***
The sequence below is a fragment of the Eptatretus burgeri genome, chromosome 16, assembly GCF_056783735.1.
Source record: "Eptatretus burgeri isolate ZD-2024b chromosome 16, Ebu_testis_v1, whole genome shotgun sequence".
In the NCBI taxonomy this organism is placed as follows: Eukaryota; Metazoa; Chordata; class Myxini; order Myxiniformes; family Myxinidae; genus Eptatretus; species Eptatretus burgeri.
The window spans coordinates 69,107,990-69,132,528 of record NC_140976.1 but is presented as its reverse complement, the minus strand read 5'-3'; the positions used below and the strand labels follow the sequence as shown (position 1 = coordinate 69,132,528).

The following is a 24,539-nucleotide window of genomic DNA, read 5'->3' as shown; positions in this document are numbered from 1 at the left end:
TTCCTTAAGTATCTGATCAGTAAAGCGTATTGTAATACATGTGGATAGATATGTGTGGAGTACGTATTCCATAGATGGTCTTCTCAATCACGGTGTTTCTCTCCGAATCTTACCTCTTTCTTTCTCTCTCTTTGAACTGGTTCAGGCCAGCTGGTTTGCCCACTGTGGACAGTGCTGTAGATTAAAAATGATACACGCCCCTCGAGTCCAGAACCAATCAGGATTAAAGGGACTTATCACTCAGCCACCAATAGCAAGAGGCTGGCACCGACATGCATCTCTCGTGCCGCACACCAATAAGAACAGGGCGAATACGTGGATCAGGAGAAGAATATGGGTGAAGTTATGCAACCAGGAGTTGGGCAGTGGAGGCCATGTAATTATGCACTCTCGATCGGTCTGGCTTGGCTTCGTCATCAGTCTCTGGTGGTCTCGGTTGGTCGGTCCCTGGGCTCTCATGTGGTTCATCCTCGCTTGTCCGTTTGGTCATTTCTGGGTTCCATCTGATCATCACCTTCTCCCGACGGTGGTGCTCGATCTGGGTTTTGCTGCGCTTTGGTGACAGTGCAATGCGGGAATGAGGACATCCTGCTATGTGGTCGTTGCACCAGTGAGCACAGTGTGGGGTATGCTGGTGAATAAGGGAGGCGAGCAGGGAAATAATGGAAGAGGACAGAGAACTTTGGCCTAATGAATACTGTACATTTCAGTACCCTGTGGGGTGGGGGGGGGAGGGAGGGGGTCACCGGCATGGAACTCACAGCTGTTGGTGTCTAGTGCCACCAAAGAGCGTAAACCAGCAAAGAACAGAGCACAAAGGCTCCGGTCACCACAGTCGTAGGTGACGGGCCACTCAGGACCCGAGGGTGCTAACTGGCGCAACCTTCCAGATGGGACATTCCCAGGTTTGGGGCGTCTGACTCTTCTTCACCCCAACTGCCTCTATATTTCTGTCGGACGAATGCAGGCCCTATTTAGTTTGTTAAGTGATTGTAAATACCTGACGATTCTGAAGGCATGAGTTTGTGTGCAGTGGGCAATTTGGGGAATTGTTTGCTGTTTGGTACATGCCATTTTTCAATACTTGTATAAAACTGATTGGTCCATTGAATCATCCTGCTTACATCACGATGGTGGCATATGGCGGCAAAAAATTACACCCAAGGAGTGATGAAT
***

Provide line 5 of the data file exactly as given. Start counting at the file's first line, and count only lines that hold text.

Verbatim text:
The following is a 24,539-nucleotide window of genomic DNA, read 5'->3' as shown; positions in this document are numbered from 1 at the left end: